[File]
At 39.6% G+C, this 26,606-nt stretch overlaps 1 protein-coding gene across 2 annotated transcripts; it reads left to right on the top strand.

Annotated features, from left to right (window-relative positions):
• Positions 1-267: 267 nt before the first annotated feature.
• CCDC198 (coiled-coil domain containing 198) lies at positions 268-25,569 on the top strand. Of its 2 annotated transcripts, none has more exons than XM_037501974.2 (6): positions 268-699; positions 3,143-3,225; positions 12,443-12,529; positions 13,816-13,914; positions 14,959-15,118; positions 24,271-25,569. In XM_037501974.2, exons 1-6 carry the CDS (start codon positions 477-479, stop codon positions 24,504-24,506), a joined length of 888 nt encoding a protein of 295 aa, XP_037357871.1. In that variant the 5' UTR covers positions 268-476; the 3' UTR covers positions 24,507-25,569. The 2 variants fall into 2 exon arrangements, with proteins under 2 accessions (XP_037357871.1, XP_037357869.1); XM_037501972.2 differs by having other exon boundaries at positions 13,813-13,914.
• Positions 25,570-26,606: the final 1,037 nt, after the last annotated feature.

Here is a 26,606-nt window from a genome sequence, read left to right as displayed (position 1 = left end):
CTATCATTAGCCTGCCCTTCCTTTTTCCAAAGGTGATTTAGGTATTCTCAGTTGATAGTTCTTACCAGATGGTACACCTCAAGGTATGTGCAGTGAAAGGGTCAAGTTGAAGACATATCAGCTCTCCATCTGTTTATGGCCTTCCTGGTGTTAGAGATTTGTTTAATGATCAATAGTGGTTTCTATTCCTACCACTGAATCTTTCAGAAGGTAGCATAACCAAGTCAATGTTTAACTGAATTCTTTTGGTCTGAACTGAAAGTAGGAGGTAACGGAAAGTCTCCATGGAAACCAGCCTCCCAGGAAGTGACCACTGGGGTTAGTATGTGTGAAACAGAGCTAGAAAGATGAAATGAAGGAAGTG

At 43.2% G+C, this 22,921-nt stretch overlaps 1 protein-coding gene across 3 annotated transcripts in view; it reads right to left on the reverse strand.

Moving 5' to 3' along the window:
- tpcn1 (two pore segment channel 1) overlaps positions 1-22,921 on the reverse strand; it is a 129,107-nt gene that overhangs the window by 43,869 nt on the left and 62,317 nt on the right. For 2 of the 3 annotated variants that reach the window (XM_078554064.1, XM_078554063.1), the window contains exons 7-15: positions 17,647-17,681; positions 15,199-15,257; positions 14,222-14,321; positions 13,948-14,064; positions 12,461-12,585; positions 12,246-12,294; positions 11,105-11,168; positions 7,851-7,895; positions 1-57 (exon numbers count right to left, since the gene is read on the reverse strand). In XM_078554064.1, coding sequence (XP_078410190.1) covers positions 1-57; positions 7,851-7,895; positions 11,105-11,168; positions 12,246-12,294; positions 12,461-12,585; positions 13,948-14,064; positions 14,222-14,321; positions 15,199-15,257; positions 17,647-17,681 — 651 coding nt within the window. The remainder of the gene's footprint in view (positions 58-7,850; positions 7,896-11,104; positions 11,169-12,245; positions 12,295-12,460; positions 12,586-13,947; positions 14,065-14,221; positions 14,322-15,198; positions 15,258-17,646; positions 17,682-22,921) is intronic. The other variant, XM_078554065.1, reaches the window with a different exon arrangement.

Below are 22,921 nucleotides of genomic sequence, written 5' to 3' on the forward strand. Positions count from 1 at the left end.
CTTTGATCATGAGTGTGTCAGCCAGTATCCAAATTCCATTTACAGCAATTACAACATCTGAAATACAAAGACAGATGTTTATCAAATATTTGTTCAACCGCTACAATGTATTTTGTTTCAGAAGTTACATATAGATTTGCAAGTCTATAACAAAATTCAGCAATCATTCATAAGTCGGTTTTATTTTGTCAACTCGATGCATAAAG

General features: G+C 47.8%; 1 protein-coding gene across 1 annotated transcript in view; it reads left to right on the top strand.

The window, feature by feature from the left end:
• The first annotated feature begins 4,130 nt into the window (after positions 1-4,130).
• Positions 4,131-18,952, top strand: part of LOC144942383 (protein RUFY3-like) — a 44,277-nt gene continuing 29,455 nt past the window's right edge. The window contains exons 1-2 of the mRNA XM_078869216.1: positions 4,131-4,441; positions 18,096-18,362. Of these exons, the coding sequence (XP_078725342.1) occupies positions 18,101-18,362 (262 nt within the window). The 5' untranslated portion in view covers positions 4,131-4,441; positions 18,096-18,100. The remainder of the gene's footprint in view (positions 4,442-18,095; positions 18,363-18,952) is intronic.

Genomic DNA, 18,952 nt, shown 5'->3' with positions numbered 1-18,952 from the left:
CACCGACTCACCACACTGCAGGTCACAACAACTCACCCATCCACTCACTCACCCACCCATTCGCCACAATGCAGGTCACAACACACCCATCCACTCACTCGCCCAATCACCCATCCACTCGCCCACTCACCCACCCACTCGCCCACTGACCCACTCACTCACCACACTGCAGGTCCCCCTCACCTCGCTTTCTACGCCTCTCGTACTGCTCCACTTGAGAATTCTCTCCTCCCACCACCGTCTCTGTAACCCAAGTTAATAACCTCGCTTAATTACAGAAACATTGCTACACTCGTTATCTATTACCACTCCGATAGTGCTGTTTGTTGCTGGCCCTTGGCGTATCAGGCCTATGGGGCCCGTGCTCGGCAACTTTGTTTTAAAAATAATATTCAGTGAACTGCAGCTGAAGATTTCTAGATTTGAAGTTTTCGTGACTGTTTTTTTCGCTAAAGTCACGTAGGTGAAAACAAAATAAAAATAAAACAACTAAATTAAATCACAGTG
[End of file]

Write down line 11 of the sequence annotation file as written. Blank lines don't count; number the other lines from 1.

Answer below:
Below are 22,921 nucleotides of genomic sequence, written 5' to 3' on the forward strand. Positions count from 1 at the left end.